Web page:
Is Scrupulosity a Catholic Problem?


#1

It has always baffeled me how some Catholics, and some confessors, blame scrupulosity totally on the penitent.

But aren’t our strict Catholic ethics themselves a contributing factor to scrupulosity (in the negative sense of the term)?

Don’t get me wrong, I’m against scrupulosity and I support Catholic morals. But, I think we have to see the connection between scrupulosity and the fact that God SEEMS to get pretty easily offended and ready to punish the slightest of sins.

I know I used to be pathetically anxious about each and every sin. If i committed masturbation for example, I’d feel the need to run out to confession right away for fear I’m might die first and be judged!

I look back on such practices now in shame. Such weak minded anxiety, resulting from perceived or even real moral offenses, doesn’t seem to point to or witness to a healthy relationship between God and an individual.

What do you all think abou this?


#2

Scrupulosity is akin to OCD in my opinion. People become consumed with the idea of everything being a sin. They start to see everything in ways that even they know do not make sense.


#3

I agree…with salvation hinging on the correct choice on things concerning church morals, it is no wonder why lots are so worried! I mean, if salvation is all we should be concerned about, one should pray for death right after a good confession, so one will get that salvation.

My confessor calls this being ‘too hard on yourself.’ Life would not be worth living if we lived it as above. If one takes a literalist view of all that is Catholic, scruples are what you end up with.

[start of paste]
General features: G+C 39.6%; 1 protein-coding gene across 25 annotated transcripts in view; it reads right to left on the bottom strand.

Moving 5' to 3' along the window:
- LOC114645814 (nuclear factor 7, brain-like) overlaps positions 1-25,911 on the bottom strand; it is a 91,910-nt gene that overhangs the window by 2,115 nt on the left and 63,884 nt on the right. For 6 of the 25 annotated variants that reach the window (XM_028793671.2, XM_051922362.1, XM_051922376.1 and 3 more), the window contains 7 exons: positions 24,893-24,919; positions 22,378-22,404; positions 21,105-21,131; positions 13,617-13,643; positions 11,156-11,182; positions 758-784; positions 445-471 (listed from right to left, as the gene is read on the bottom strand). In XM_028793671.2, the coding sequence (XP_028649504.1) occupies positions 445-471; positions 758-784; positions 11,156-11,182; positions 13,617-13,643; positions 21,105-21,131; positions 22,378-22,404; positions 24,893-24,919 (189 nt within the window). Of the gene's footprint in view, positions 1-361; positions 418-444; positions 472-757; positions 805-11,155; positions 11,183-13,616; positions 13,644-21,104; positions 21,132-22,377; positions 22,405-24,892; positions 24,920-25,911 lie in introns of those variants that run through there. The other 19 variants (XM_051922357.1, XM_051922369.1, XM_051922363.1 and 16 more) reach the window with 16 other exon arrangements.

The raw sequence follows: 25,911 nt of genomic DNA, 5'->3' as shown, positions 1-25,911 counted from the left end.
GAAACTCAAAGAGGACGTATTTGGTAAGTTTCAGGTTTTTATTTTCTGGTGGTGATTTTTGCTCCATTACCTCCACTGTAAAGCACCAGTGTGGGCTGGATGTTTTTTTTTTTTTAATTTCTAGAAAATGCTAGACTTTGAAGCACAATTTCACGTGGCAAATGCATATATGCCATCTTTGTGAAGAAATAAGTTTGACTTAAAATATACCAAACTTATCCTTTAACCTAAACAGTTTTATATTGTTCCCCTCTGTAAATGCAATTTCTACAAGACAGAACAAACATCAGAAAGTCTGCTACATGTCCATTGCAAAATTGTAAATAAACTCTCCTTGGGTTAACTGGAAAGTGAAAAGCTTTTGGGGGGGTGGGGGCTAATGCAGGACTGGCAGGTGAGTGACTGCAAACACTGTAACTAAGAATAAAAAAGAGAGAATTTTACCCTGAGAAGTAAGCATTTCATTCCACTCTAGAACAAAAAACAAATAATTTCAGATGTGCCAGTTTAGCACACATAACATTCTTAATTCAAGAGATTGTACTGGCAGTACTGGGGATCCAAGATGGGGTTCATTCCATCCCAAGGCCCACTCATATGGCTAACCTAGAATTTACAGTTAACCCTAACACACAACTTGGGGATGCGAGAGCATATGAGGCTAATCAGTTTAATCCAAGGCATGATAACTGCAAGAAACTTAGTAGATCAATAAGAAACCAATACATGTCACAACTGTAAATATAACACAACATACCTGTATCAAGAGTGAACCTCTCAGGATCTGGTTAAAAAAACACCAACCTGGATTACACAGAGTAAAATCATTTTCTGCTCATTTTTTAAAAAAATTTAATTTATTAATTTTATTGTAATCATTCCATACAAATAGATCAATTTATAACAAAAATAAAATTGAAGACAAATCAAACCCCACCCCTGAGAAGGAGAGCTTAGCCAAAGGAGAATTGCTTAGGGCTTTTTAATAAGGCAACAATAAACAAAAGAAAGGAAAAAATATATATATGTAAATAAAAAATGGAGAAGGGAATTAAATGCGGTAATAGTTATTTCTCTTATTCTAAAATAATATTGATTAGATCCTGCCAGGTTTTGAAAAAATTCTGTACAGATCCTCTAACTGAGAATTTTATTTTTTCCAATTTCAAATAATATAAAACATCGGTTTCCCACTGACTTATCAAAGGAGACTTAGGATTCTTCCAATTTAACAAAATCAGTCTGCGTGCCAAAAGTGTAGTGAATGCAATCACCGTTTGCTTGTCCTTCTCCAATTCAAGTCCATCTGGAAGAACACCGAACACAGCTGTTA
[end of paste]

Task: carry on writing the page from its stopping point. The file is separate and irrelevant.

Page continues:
You may sin in an area of grave matter, but you have to really discern the other requirements for mortal sin and not be too hard on yourself. Get some help discerning from a priest, not a forum member. I was never scrupulous until I started to read the moral theology board! And NO, it’s not my concience talking to me!


#4

Scrupulosity is a lack of trust in God’s mercy and the fear that every little thing is a sin. It isn’t caused by Catholic teaching, because it isn’t Catholic teaching. We are not saved by faith alone but not works alone either. Scrupulosity is forgetting the faith part! That’s not Catholic teaching.


#5

Well, I don’t think it’s “weak minded” or a failing to go promptly to confession when you commit a mortal sin (assuming it met all the requirements for mortal sin, of course). But repentence is supposed to be a peaceful thing. That sounds so bizarre to me because I am scrupulous, intellectually I know it’s true, emotionally it might as well be in another language. I’m sure having struggled with this, you understand.

But anyway, as far as your actual question, I was scrupulous when I was still a Baptist. I’m not sure how much farther “once saved, always saved” can get from “confess your mortal sins or go to hell” so I would assume Catholic ethics was not the culprit. :smiley: